from the Collection «The Trimmed Lamp»
Carson Chalmers, a wealthy man, was feeling melancholic one evening and decided to invite a homeless man to dine with him. His servant, Phillips, brought a man named Plumer to his apartment.
Plumer was a former successful painter who had fallen on hard times due to his uncanny ability to reveal the hidden character of his subjects in his portraits.
I had a knack of bringing out in the face of a portrait the hidden character of the original. I don’t know how I did it — I painted what I saw — but I know it did me.
This led to many of his clients becoming angry and refusing to pay for their portraits, eventually causing Plumer to lose his career and turn to alcohol.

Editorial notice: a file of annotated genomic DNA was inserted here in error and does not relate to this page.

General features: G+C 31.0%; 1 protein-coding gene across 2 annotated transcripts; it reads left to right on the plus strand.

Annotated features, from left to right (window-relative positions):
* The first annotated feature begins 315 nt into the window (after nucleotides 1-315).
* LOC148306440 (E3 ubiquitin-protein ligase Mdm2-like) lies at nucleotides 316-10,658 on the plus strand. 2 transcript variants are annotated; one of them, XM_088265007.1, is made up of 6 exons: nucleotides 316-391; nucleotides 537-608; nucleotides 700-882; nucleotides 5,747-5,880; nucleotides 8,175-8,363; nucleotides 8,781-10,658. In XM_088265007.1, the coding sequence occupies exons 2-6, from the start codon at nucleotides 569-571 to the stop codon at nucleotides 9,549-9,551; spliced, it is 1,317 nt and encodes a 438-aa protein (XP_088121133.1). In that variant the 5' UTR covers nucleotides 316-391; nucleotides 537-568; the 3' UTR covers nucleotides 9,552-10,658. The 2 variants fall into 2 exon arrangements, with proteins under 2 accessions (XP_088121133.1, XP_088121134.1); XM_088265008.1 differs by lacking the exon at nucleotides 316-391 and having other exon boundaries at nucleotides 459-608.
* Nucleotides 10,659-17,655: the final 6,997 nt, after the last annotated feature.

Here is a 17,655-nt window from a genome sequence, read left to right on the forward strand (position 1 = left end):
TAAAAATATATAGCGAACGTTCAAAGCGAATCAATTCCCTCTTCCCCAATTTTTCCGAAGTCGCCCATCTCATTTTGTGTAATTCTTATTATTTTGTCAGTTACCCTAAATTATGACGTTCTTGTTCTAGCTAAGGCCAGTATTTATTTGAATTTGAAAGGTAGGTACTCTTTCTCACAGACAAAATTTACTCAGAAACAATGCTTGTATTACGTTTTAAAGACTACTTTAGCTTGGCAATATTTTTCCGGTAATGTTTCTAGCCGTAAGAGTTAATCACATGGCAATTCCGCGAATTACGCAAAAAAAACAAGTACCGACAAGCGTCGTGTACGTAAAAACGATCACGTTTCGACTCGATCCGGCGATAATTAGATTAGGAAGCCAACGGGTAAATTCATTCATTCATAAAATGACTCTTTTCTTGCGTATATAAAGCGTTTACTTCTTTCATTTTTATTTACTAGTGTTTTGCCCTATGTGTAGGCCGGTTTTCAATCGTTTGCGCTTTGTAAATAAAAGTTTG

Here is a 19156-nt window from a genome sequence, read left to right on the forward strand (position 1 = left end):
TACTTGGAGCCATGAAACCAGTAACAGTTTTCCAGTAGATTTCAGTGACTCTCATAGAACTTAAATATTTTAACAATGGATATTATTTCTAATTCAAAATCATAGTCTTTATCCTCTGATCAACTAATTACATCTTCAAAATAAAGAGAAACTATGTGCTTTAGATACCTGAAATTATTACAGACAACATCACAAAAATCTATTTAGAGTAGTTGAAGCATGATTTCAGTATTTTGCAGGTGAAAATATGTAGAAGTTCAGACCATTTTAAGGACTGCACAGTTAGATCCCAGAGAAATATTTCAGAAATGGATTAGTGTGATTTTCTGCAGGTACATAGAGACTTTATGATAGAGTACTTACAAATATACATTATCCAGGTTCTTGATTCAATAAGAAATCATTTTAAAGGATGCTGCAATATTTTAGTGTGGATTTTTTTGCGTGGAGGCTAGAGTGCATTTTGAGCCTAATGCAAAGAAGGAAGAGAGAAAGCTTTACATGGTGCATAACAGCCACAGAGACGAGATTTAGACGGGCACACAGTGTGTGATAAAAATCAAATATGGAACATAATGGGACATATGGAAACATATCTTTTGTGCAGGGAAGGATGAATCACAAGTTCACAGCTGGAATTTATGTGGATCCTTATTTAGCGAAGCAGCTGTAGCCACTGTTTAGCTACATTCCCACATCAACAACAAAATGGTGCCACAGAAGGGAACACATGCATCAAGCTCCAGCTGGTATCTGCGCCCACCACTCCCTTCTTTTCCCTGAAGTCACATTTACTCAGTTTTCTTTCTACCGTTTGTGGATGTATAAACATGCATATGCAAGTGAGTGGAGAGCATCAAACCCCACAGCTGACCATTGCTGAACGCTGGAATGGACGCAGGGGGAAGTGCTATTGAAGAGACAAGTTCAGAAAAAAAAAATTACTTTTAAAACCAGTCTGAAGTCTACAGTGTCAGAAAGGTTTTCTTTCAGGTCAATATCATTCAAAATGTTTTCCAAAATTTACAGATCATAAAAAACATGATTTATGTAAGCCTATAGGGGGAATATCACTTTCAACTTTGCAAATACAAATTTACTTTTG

Chalmers, intrigued by Plumer's story, asked him to make a pastel sketch of a photograph he had received of his wife, who was traveling in Europe. Plumer agreed and completed the sketch, but Chalmers was too afraid to look at it, fearing what hidden traits it might reveal about his wife. He called upon a young artist named Reineman to give his opinion on the sketch.
Reineman praised the quality of the drawing and described the face in the sketch as that of an angel. Relieved, Chalmers revealed that the subject was his wife and commissioned Reineman to paint a full portrait of her based on the sketch, leaving the price up to him.
She is traveling in Europe. Take that sketch, boy, and paint the picture of your life from it and leave the price to me.